Mexico: Cartels Drag Violence Into Tourist Zones With Latest Shooting

4 MINS READSep 17, 2018 | 18:48 GMT
Plaza Garibaldi on Sept. 15, 2018, in Mexico City a day after a shooting there.

Plaza Garibaldi on Sept. 15, 2018, in Mexico City a day after a shooting there. The attack was well-planned and well-executed, which may be a result of the support Union Tepito has received from the CJNG and its experienced enforcer groups.

  • An attack carried out by La Union Tepito against a splinter group illustrates the continuing danger posed by the balkanization of cartel groups in Mexico.
  • That the attack occurred in a tourist zone shows how cartel figures can drag violence into any part of Mexico.
  • The attack was well-orchestrated, which likely reflects the powerful CJNG's support for La Union Tepito.

Editor's Note: This security-focused assessment is one of many such analyses found at Stratfor Threat Lens, a unique protective intelligence product designed with corporate security leaders in mind. Threat Lens enables industry professionals and organizations to anticipate, identify, measure and mitigate emerging threats to people, assets, and intellectual property the world over. Threat Lens is the only unified solution that analyzes and forecasts security risk from a holistic perspective, bringing all the most relevant global insights into a single, interactive threat dashboard.

The party atmosphere surrounding Mexico's Independence Day celebrations in Mexico City's Garibaldi Plaza was shattered Sept. 14 when a group of three gunmen dressed as mariachis opened fire on a group seated at a restaurant. The hail of pistol and rifle fire killed five people and injured another eight. The apparent target of the attack was Jorge Flores Concha "El Tortas," the leader of a criminal organization known as "La U," or "La Fuerza Antiunion," a group that split from the powerful Union Tepito crime network.

A Map of Mexico City's Major Narcomenudistas

Union Tepito assassinated El Tortas' predecessor, Omar Sanchez Oropeza, aka "El Oropeza" or "El Gaznate," on May 5 in a parking garage in the Tlaxpana colony of the Miguel Hidalgo delegation of Mexico City. Union Tepito sometimes uses the name New Generation Cartel of Tepito, illustrating its close connection to the Cartel de Jalisco Nueva Generacion (CJNG). The CJNG is the most aggressively expanding cartel in Mexico and is behind much of the violence that has wracked Mexico in 2018.

A Professional Attack

The attack was well-planned and well-executed, which may be a result of the support Union Tepito has received from the CJNG and its experienced enforcer groups. While it is unclear if El Tortas was at the restaurant at the time of the attack, most of the dead and wounded were associated with him, according to Mexican newspaper El Milenio. This suggests Union Tepito had intelligence on his plans in advance and was able to prepare for the attack.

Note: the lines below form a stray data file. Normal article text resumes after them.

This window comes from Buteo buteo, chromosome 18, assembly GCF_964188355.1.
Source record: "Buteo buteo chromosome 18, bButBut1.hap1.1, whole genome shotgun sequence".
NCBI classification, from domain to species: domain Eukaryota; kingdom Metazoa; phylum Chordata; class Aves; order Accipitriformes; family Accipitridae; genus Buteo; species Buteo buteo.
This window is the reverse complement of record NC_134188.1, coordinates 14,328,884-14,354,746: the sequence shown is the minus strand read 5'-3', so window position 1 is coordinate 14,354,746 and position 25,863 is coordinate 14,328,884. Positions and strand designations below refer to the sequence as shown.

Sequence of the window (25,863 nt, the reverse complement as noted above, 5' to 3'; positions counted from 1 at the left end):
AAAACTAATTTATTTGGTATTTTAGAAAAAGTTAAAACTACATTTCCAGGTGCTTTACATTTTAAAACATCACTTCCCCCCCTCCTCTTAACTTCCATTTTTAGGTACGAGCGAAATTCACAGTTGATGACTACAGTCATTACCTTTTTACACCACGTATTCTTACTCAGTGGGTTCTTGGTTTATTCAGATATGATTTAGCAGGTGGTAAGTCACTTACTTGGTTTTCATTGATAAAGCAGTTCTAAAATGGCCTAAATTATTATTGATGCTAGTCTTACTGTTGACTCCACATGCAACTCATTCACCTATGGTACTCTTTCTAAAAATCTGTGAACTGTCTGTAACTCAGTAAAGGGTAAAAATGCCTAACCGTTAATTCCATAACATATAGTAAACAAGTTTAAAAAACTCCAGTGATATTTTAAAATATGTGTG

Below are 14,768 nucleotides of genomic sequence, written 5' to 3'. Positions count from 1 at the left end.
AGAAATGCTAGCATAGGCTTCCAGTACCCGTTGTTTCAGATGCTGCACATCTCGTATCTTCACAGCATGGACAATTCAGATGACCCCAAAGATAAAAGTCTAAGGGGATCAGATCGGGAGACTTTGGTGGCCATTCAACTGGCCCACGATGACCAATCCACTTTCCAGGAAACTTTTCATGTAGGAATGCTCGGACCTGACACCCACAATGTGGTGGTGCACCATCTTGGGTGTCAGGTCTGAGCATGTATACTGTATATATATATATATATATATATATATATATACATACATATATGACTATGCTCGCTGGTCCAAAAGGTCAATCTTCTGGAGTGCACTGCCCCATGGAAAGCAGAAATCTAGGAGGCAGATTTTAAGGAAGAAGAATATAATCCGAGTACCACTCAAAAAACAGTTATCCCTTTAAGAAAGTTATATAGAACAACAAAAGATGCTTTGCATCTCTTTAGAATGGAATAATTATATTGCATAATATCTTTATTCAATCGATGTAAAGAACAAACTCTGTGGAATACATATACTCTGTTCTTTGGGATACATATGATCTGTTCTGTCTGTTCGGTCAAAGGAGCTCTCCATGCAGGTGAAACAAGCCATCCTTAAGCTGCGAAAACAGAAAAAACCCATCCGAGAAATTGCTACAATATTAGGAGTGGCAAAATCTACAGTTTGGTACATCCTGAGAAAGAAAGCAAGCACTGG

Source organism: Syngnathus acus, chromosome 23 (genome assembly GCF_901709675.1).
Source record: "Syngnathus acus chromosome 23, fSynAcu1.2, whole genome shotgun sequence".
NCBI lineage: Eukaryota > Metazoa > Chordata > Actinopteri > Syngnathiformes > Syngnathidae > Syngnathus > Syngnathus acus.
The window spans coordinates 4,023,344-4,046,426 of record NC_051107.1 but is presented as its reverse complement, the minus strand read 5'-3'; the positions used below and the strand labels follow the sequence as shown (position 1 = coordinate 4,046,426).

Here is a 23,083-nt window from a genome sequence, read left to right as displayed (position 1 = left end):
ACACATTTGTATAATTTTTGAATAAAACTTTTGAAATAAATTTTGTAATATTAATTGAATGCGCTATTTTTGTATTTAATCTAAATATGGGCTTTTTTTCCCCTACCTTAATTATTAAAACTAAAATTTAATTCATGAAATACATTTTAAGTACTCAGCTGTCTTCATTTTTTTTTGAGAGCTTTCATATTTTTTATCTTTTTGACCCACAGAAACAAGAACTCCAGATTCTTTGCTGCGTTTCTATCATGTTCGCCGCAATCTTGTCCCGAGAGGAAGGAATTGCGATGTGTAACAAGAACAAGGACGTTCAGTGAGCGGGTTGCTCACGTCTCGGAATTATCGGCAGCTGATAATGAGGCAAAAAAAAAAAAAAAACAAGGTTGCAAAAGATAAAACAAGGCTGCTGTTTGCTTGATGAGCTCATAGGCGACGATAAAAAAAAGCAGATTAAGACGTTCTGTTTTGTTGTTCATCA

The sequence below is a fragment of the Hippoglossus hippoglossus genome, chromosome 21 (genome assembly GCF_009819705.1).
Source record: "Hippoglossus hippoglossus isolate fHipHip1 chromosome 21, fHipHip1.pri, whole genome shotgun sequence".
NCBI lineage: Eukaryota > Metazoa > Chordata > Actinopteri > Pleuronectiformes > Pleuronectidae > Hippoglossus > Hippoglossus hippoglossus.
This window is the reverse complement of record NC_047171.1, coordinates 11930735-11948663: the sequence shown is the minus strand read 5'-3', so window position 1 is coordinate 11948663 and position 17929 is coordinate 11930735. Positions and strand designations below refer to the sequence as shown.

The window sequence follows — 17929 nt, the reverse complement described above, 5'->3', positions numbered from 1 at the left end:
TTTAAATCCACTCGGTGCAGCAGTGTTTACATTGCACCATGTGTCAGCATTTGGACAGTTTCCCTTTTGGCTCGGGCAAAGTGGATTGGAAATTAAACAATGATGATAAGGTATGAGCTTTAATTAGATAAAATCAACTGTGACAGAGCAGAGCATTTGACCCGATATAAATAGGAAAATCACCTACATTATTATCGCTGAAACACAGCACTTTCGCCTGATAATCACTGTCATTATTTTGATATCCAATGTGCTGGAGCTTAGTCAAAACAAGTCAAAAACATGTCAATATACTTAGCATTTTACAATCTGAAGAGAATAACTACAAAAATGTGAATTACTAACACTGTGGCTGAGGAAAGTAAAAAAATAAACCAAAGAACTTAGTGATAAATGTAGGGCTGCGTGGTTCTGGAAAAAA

Using gunmen dressed as mariachis provided good cover for status, allowing the attack team to move into the area with rifles hidden in their instrument cases. After the attack, the shooters escaped on the back of motorcycles operated by drivers staged and waiting for them. The motorcycles likely took the shooters to safety in the maze of nearby Tepito, the group's stronghold. Their hasty exit suggests the attackers feared the Garibaldi Plaza area's heavy police presence, which is not a concern in many parts of Mexico.

An Ongoing Cartel Threat

The conflict between Union Tepito and La U has resulted in a significant increase in homicides in Tepito and adjacent areas of Mexico City so far in 2018. Union Tepito efforts to eradicate La U will continue, and La U can be expected to retaliate against Union Tepito for the attack.

The increased violence has prompted local business and political leaders to request that the Mexican military deploy forces to improve security in parts of the capital. Such a brazen attack will likely result in similar calls, which will make it very difficult for Mexico's incoming administration to fulfill its campaign promise of removing the military from the struggle against Mexico's criminal cartels.

Reports indicate that one of the eight wounded victims was a foreign tourist. This highlights the persistent danger of being in the wrong place at the wrong time in Mexico. It also once again illustrates how cartel leaders can drag violence into any part of Mexico.

In light of these risks, travelers and expatriates in Mexico should practice good situational awareness and pay specific attention to people who might belong to cartels. If a group of such people enters a restaurant or other establishment, it would be prudent to be prepared to respond to a possible incident, and even to leave the location to avoid potential violence.

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